Here’sa form to help set up the meeting
There are some tips about how to prepare for the meetinghere.
If you want to encourage support for a specific bill,here’s a resource for proposed legislation related to early care and education.
2) Advocate for early learning by mail. Complete a simple activity on your own or with staff or children. Send it in to your legislators to remind them to let our children shine. You can find the materials for the activity here. To find your legislator’s mailing address at the Capitol, go to this website and enter your address.
Please contact Senator Terri Bonoff and request her support of SF 2411. Sample language is provided below. Please personalize it, if you wish, and email it to Senator Bonoff at email@example.com or call her at 651-296-4314. As the bill is being heard on Tuesday, please send your email or call as soon as possible.
Also, please let us know if you were able to call or email your Senator. Thank you!
Johnna K O’Neill
Safe Passage for Children of Minnesota
Dear Senator Bonoff –
On Tuesday, April 5, the Senate Finance Committee, K-12 Budget Division will consider SF 2411 which will increase the number of early learning scholarships and give priority to children in foster care or the child protection system. Quality early learning experiences have been proven to reduce child abuse and neglect. More funding directed at the prevention of child maltreatment is essential. In addition to better outcomes for individual children and their families, society benefits from stronger families, less crime, and decreased social service costs.
Please support SF 2411 to ensure there is adequate funding for the proven benefits of quality childcare.
Thank you for your efforts on behalf of abused, neglected, and at-risk children in Minnesota.
CITY, ST ZIP
April 30, 2014By Elizabeth Prewittin ACE Study,Adverse childhood experiences,Legislation,Washington State6 Comments
Screen Shot 2014-04-26 at 8.55.19 AMLawmakers around the country are beginning to take action to reduce the impact of childhood trauma—and the toxic stress it creates—on lifetime outcomes, particularly in education and health. Thelegislation being considered in Vermont to integrate screening for childhood trauma in health care, as reported recently on this site, is still percolating in the legislature. Another bill (H. 3528) being considered in Massachusetts seeks to create “safe and supportive schools” statewide. House Resolution 191 — which declares youth violence a public health epidemic and supports the establishment of trauma-informed education statewide — passed in Pennsylvania last spring and was ratified by the National Conference of State Legislatures (NCSL) at its annual meeting in August.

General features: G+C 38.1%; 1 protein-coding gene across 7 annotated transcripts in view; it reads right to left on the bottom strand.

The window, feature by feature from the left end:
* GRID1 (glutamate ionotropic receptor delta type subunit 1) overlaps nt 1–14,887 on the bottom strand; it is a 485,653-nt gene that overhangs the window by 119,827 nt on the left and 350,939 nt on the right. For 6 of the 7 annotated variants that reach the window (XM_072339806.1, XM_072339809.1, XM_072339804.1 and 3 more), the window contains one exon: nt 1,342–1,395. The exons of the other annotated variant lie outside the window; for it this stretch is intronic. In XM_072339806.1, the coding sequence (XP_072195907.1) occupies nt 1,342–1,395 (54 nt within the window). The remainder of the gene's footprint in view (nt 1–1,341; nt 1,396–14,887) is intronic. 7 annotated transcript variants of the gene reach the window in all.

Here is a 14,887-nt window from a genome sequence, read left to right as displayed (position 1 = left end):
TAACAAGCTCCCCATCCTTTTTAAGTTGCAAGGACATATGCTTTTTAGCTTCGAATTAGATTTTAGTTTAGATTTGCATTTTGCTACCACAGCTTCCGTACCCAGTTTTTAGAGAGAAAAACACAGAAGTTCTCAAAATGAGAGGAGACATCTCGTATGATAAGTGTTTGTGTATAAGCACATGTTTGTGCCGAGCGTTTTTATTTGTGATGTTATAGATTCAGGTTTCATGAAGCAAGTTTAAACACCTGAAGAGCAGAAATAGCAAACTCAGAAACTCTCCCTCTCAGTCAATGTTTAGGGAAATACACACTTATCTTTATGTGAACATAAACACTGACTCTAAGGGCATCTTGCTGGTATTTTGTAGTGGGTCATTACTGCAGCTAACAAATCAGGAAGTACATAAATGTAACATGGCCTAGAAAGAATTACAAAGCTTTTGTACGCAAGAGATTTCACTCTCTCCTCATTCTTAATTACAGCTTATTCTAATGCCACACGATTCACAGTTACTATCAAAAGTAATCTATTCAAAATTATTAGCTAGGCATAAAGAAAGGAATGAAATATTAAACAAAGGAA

Prior to these efforts, the state of Washington passed a bill (H.R. 1965) in 2011 to identify and promote innovative strategies to prevent or reduce adverse childhood experiences (ACEs) and to develop a public-private partnership to support effective strategies. In accordance with H.B. 1965, a group of private and public entities formed the Washington State ACEs Public-Private Initiative that is currently evaluating five communities’ ACEs activities. An APPI announcement about the launch of the project
said that the 2.5-year evaluation (Fall of 2013-Spring of 2016) was undertaken “to contribute to the understanding of what combination of community-based strategies work best for reducing and preventing ACEs and their effects.”
According to APPI co-project manager Christina Hulet, the legislation has provided an important framework for the initiative to convene public and private entities to achieve collectively what individual partners could not do on their own. This is “the gold” of APPI, according to Hulet. While the evaluation design focuses on strategies to achieve better outcomes for children and families, it also seeks to document how costs are avoided or saved by ACEs mitigation. This is not a surprising objective at any time for cost-conscious states, but does reflect the budget-cutting environment of the 2011 legislative session when the bill passed.